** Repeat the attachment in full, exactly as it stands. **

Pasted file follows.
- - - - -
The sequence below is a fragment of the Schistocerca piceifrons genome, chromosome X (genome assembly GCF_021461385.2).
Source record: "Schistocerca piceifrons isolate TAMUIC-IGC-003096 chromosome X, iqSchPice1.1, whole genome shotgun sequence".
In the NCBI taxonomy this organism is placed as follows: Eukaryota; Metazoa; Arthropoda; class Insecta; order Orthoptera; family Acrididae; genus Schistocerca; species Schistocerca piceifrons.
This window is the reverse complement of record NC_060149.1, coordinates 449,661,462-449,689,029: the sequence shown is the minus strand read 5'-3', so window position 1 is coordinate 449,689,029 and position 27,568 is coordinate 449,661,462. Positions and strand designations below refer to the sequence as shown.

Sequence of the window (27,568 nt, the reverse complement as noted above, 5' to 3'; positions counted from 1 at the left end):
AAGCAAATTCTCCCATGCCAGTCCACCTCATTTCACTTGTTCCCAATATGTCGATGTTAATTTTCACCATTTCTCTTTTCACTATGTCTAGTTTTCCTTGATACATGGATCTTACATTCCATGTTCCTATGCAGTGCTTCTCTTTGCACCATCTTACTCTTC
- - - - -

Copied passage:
The sequence below is a fragment of the Schistocerca piceifrons genome, chromosome X (genome assembly GCF_021461385.2).
Source record: "Schistocerca piceifrons isolate TAMUIC-IGC-003096 chromosome X, iqSchPice1.1, whole genome shotgun sequence".
In the NCBI taxonomy this organism is placed as follows: Eukaryota; Metazoa; Arthropoda; class Insecta; order Orthoptera; family Acrididae; genus Schistocerca; species Schistocerca piceifrons.
This window is the reverse complement of record NC_060149.1, coordinates 449,661,462-449,689,029: the sequence shown is the minus strand read 5'-3', so window position 1 is coordinate 449,689,029 and position 27,568 is coordinate 449,661,462. Positions and strand designations below refer to the sequence as shown.

Sequence of the window (27,568 nt, the reverse complement as noted above, 5' to 3'; positions counted from 1 at the left end):
AAGCAAATTCTCCCATGCCAGTCCACCTCATTTCACTTGTTCCCAATATGTCGATGTTAATTTTCACCATTTCTCTTTTCACTATGTCTAGTTTTCCTTGATACATGGATCTTACATTCCATGTTCCTATGCAGTGCTTCTCTTTGCACCATCTTACTCTTC